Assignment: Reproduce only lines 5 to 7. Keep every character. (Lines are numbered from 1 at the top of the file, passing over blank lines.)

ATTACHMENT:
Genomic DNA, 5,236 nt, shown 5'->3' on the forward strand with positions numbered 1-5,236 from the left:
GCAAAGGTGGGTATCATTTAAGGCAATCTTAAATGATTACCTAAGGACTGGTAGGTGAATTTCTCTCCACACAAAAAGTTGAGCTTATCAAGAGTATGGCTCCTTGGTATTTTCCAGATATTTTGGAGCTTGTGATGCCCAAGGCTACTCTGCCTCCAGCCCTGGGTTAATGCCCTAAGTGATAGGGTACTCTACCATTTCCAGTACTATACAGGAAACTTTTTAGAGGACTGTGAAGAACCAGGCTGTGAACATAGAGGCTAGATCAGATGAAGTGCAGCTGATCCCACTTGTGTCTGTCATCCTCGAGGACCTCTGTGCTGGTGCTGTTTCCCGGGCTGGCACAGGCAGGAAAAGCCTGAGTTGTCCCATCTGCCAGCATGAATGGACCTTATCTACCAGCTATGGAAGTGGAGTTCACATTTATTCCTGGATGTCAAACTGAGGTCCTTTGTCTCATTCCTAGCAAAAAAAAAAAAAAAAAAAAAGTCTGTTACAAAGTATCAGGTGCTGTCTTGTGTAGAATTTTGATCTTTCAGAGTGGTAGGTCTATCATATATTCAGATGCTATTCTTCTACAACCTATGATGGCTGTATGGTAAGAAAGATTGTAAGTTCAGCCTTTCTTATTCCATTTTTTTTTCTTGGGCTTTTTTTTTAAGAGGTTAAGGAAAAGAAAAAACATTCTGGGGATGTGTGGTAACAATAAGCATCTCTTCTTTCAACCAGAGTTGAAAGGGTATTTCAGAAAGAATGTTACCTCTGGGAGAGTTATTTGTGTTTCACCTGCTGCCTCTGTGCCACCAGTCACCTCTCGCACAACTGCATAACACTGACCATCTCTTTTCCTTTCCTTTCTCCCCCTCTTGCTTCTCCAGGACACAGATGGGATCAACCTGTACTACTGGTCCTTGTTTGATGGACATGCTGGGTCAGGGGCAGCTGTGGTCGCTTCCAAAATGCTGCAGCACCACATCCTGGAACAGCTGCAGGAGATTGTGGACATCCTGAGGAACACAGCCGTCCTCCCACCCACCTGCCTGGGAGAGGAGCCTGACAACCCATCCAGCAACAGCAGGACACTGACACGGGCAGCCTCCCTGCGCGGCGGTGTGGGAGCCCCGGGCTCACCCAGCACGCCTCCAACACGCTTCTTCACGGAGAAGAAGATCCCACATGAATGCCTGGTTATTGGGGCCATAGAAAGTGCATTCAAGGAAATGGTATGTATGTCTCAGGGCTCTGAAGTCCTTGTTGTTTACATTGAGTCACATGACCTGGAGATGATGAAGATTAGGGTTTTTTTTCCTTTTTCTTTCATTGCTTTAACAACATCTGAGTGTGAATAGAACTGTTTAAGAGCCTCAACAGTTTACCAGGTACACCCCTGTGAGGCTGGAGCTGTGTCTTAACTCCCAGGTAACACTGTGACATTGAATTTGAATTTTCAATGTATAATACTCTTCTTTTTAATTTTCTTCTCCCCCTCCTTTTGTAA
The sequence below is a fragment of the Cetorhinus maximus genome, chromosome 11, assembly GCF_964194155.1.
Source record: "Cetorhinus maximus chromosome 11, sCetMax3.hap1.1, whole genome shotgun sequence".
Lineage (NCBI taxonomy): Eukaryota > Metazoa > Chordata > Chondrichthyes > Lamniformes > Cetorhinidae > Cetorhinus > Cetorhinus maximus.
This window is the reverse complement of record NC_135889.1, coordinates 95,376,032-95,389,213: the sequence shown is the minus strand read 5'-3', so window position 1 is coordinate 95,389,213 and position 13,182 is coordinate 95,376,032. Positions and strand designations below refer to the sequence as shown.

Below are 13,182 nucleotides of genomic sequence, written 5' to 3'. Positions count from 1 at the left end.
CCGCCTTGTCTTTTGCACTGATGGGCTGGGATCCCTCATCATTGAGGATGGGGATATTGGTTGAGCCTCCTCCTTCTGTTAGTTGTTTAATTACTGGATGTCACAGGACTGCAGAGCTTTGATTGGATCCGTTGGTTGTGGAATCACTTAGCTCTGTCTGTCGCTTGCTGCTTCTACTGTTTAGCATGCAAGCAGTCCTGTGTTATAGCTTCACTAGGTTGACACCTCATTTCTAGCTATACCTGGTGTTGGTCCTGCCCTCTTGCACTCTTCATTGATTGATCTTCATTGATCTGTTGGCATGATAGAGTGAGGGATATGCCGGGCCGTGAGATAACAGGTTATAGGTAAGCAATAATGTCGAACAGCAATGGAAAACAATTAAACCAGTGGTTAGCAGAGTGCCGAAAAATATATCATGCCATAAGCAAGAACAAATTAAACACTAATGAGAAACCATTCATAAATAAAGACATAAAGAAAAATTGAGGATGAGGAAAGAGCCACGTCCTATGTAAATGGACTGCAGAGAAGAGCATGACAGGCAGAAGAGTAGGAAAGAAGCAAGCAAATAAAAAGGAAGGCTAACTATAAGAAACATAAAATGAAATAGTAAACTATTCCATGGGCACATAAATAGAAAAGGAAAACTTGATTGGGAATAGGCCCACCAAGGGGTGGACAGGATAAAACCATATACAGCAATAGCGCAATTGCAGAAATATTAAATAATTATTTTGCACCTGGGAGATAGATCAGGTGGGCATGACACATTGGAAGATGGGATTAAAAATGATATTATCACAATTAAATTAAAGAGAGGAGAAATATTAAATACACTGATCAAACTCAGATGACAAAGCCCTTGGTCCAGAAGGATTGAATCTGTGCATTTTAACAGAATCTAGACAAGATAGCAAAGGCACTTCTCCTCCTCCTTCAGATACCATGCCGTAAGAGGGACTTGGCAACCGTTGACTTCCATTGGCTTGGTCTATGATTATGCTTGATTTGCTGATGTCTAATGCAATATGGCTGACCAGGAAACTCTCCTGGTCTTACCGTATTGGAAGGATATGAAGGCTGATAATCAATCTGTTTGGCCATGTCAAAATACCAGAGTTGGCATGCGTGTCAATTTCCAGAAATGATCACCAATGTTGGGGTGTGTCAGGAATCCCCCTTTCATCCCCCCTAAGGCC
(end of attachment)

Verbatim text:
Lineage (NCBI taxonomy): Eukaryota > Metazoa > Chordata > Chondrichthyes > Lamniformes > Cetorhinidae > Cetorhinus > Cetorhinus maximus.
This window is the reverse complement of record NC_135889.1, coordinates 95,376,032-95,389,213: the sequence shown is the minus strand read 5'-3', so window position 1 is coordinate 95,389,213 and position 13,182 is coordinate 95,376,032. Positions and strand designations below refer to the sequence as shown.

Below are 13,182 nucleotides of genomic sequence, written 5' to 3'. Positions count from 1 at the left end.